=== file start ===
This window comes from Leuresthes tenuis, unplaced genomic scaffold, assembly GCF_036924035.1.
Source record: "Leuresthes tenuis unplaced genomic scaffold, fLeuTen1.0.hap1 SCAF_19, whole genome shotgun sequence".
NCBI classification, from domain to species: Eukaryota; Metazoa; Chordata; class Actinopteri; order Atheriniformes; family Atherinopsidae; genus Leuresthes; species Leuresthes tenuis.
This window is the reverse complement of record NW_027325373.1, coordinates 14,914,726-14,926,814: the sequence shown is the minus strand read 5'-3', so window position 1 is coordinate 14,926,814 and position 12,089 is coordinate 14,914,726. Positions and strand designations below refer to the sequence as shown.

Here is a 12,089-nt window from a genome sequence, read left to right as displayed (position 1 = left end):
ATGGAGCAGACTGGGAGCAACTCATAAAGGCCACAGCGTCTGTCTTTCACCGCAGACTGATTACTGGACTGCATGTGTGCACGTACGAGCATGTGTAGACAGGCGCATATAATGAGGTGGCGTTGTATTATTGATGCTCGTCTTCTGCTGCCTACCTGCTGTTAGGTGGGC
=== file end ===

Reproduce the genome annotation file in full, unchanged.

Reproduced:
This window comes from Leuresthes tenuis, unplaced genomic scaffold, assembly GCF_036924035.1.
Source record: "Leuresthes tenuis unplaced genomic scaffold, fLeuTen1.0.hap1 SCAF_19, whole genome shotgun sequence".
NCBI classification, from domain to species: Eukaryota; Metazoa; Chordata; class Actinopteri; order Atheriniformes; family Atherinopsidae; genus Leuresthes; species Leuresthes tenuis.
This window is the reverse complement of record NW_027325373.1, coordinates 14,914,726-14,926,814: the sequence shown is the minus strand read 5'-3', so window position 1 is coordinate 14,926,814 and position 12,089 is coordinate 14,914,726. Positions and strand designations below refer to the sequence as shown.

Here is a 12,089-nt window from a genome sequence, read left to right as displayed (position 1 = left end):
ATGGAGCAGACTGGGAGCAACTCATAAAGGCCACAGCGTCTGTCTTTCACCGCAGACTGATTACTGGACTGCATGTGTGCACGTACGAGCATGTGTAGACAGGCGCATATAATGAGGTGGCGTTGTATTATTGATGCTCGTCTTCTGCTGCCTACCTGCTGTTAGGTGGGC